"After Me" could be mistaken for "After You", or it could be mistaken for "Follow Me". The two moves do very different things.
After You targets a Pokemon and, if that target hasn't already moved this turn, they get to cut in line and be the immediate next Pokemon to move, regardless of speed order. One example where people have used this move is in the pairing of a Torkoal with Drought and a Lilligant with Chlorophyll; Torkoal is very slow but Lilligant is fast, especially because of the sun boost. It doesn't necessarily hit very hard though, so what Lilligant often uses its turn to do there is After You on Torkoal. This allows Torkoal to hit right away with Eruption, which is really strong at full health, but would be weaker if the opponents were able to hit it first and reduce its health before Torkoal got to take its turn. Because it's dependent on the After You Pokemon having high speed in order to accomplish anything, slow Pokemon like Clefairy don't have much point in using it.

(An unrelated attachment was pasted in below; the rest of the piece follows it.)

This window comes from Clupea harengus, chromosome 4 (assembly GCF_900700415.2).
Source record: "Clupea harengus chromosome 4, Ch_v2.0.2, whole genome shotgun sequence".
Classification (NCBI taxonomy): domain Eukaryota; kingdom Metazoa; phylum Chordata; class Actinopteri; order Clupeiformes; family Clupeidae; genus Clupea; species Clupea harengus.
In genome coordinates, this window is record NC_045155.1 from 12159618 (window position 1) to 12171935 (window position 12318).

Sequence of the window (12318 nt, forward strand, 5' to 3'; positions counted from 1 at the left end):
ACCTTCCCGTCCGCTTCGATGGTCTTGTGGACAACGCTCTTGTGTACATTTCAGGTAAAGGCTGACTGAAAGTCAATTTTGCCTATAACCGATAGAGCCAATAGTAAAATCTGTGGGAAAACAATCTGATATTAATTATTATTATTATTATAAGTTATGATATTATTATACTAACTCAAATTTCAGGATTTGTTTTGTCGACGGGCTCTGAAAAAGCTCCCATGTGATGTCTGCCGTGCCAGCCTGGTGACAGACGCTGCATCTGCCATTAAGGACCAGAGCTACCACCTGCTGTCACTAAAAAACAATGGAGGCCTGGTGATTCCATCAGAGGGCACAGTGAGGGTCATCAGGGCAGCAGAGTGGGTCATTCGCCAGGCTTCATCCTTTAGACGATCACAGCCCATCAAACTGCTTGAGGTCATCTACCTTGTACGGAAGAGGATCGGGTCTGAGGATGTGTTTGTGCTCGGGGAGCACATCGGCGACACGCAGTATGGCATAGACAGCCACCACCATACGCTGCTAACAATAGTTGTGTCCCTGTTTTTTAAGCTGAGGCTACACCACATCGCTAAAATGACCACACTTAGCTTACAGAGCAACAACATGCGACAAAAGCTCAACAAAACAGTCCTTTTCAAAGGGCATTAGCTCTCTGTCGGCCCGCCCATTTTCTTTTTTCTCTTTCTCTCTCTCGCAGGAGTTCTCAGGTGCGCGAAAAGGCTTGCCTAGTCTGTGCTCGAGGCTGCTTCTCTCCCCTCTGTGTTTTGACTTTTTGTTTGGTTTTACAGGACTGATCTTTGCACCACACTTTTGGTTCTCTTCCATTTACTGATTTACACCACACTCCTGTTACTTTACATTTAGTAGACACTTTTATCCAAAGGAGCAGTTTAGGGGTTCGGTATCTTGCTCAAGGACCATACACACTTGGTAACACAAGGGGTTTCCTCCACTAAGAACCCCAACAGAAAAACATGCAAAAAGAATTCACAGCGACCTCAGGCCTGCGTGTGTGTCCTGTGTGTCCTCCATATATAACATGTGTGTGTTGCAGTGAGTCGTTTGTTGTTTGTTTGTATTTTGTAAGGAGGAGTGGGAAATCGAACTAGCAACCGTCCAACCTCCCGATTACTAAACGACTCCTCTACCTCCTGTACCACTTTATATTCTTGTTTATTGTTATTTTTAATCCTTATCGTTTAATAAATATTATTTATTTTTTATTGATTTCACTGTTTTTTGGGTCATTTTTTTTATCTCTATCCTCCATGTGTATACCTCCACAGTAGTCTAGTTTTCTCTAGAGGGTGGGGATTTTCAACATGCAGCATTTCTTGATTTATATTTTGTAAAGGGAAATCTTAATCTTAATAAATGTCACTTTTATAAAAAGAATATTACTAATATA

Follow Me, on the other hand, is a move that is widely seen on Clefairy. It's a priority move, getting the jump on any damaging attack except Fake Out, Triage-boosted moves on Comfey, or Extreme Speed or First Impression from a faster user. Its effect is to turn the user (Clefairy in this case) into the center of attention for the rest of the turn, and what that means is that if a Pokemon wants to use a single-target move, but one of its opponents has the "center of attention" status, it's forced to target that slot instead of any other slot it originally chose to hit. For example, if you have a Pachirisu and Gyarados out, some players might want to use Electric moves to deal a bunch of damage to Gyarados if they don't know what you're up to. But if Pachirisu uses Follow Me, the move is forced to change target to Pachirisu instead of Gyarados, and it runs into Volt Absorb so that not only does it not deal any damage, it even causes Pachirisu to gain back some lost HP. In Clefairy's case, it's usually played as fully defensive with Eviolite, so while it doesn't have an ability that makes it immune to certain moves, it is at least better positioned to take hits than one of its more frail teammates, like Dragapult, might be, giving them more time to rumble through the opponent's team without a care. Furthermore, if an opponent tries to get around Follow Me by using spread moves, not only does the spread damage reduction apply to those moves, but Clefairy normally also has the ability Friend Guard to reduce the damage that the frail teammate has to take even further.